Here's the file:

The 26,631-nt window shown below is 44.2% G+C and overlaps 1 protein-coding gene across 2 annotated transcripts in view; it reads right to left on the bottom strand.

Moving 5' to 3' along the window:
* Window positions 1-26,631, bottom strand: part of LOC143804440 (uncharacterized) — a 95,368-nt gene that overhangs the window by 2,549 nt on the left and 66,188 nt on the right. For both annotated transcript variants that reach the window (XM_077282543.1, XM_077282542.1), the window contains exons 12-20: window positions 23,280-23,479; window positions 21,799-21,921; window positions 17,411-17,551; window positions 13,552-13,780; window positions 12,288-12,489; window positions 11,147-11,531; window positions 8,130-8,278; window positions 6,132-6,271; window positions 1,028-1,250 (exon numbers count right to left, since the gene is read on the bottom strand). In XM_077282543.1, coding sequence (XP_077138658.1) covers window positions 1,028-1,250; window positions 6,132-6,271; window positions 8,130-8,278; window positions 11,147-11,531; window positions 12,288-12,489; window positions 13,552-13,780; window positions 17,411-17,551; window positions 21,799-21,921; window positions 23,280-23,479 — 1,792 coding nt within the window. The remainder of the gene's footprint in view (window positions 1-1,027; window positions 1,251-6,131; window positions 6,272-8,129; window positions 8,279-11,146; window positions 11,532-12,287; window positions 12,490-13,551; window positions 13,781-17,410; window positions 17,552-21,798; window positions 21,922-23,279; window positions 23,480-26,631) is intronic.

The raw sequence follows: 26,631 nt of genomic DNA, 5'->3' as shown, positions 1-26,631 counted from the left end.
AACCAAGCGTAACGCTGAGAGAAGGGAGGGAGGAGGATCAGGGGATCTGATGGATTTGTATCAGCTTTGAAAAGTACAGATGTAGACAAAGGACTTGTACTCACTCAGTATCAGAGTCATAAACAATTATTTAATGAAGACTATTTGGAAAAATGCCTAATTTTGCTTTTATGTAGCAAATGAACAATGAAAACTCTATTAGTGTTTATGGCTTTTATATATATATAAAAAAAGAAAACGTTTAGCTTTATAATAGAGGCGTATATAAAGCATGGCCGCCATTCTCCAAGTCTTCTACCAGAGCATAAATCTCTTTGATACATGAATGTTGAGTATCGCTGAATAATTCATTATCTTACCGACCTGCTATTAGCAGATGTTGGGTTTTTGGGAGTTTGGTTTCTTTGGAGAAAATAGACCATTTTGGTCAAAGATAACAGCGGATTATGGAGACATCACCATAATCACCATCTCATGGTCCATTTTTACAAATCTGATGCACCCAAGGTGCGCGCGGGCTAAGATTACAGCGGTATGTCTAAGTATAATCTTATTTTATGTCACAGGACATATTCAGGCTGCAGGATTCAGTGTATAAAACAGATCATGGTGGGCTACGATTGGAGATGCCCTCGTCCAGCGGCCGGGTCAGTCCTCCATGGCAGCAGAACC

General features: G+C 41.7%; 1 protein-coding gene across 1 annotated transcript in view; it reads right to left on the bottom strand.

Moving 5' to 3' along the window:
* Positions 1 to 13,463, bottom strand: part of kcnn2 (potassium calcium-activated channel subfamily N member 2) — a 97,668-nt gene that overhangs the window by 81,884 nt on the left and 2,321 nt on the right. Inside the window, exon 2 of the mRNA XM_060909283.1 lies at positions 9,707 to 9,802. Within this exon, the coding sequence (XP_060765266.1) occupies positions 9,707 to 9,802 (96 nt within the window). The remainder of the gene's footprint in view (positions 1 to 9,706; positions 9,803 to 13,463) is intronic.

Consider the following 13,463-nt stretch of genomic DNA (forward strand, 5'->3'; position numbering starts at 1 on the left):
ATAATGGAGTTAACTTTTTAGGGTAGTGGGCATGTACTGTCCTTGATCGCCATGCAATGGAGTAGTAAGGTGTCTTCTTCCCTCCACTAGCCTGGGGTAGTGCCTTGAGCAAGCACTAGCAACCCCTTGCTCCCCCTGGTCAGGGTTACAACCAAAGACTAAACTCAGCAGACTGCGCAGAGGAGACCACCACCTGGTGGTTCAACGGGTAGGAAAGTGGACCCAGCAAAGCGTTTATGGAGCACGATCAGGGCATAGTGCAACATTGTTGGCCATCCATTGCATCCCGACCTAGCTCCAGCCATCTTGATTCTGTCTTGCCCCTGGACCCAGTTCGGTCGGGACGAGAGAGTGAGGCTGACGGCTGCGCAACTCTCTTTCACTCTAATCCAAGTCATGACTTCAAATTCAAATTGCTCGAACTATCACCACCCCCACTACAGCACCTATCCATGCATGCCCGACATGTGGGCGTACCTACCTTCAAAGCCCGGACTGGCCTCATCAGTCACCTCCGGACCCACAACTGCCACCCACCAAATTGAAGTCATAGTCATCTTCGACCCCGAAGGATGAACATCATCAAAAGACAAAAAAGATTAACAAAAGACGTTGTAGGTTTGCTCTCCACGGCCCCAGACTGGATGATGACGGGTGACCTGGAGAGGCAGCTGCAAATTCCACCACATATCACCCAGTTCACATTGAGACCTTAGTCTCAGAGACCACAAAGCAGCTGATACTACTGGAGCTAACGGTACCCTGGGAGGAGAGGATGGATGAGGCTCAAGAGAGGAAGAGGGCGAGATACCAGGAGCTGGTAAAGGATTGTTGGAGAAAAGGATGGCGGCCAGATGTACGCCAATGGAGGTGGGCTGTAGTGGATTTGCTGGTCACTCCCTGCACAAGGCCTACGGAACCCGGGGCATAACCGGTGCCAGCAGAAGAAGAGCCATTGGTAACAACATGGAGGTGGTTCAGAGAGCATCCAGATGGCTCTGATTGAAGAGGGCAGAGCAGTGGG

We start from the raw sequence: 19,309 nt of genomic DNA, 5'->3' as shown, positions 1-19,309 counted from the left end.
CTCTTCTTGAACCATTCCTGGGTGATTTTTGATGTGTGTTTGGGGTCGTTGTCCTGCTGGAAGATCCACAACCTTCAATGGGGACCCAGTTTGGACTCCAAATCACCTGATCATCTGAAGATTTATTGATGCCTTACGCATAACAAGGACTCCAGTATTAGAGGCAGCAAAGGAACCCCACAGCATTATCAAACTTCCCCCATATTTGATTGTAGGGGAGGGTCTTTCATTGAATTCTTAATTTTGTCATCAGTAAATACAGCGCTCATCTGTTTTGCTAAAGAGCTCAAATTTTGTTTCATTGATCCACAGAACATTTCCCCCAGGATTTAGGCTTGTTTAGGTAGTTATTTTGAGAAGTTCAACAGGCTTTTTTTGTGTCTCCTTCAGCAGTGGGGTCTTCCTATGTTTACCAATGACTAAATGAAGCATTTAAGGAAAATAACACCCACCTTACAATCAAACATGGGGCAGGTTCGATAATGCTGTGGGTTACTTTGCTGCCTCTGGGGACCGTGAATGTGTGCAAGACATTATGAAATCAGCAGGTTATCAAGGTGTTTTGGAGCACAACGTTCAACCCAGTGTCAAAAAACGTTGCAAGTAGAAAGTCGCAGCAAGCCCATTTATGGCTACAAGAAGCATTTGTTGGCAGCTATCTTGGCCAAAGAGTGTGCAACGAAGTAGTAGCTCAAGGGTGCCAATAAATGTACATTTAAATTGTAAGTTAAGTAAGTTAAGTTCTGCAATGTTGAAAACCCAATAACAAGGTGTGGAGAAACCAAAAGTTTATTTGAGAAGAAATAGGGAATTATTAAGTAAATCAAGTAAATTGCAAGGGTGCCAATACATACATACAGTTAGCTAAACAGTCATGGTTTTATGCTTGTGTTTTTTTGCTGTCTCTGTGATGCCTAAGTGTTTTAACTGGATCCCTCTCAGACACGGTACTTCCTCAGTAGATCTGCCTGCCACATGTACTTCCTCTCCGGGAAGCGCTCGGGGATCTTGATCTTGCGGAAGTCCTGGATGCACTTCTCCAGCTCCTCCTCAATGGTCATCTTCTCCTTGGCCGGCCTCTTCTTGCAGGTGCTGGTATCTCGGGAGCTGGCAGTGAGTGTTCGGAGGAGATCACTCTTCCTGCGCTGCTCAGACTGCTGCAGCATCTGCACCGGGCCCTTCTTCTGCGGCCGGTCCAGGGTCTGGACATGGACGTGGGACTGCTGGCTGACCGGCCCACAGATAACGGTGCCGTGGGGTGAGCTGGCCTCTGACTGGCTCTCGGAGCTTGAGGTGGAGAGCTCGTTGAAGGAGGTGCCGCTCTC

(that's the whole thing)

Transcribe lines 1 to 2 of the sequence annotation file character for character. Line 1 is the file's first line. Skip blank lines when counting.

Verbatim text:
The 26,631-nt window shown below is 44.2% G+C and overlaps 1 protein-coding gene across 2 annotated transcripts in view; it reads right to left on the bottom strand.

Moving 5' to 3' along the window: